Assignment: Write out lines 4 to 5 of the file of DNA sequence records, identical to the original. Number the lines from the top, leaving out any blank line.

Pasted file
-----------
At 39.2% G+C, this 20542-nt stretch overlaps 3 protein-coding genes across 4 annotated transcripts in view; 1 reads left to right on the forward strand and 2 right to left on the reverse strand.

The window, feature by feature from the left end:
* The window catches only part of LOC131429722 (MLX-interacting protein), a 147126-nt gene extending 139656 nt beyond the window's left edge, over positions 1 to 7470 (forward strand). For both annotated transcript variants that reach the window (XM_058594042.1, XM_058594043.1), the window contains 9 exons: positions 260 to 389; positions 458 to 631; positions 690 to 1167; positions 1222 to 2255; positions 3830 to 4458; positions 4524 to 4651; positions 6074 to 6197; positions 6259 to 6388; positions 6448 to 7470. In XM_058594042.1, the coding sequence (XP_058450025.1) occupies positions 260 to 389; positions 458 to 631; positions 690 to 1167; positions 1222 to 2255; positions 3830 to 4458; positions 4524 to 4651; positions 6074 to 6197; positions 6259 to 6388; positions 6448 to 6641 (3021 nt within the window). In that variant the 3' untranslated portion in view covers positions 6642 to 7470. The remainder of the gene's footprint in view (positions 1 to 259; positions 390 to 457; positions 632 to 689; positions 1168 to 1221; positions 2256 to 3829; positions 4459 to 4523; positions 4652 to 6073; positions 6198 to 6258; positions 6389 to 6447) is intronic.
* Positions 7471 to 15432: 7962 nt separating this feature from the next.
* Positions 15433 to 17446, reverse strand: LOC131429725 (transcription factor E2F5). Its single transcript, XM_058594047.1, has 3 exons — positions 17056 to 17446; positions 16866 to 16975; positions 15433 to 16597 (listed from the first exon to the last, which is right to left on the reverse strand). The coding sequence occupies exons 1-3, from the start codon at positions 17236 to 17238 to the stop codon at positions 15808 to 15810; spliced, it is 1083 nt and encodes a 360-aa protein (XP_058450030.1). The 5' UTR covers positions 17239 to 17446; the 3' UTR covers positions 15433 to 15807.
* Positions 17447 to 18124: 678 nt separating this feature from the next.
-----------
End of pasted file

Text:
* Positions 7471 to 15432: 7962 nt separating this feature from the next.
* Positions 15433 to 17446, reverse strand: LOC131429725 (transcription factor E2F5). Its single transcript, XM_058594047.1, has 3 exons — positions 17056 to 17446; positions 16866 to 16975; positions 15433 to 16597 (listed from the first exon to the last, which is right to left on the reverse strand). The coding sequence occupies exons 1-3, from the start codon at positions 17236 to 17238 to the stop codon at positions 15808 to 15810; spliced, it is 1083 nt and encodes a 360-aa protein (XP_058450030.1). The 5' UTR covers positions 17239 to 17446; the 3' UTR covers positions 15433 to 15807.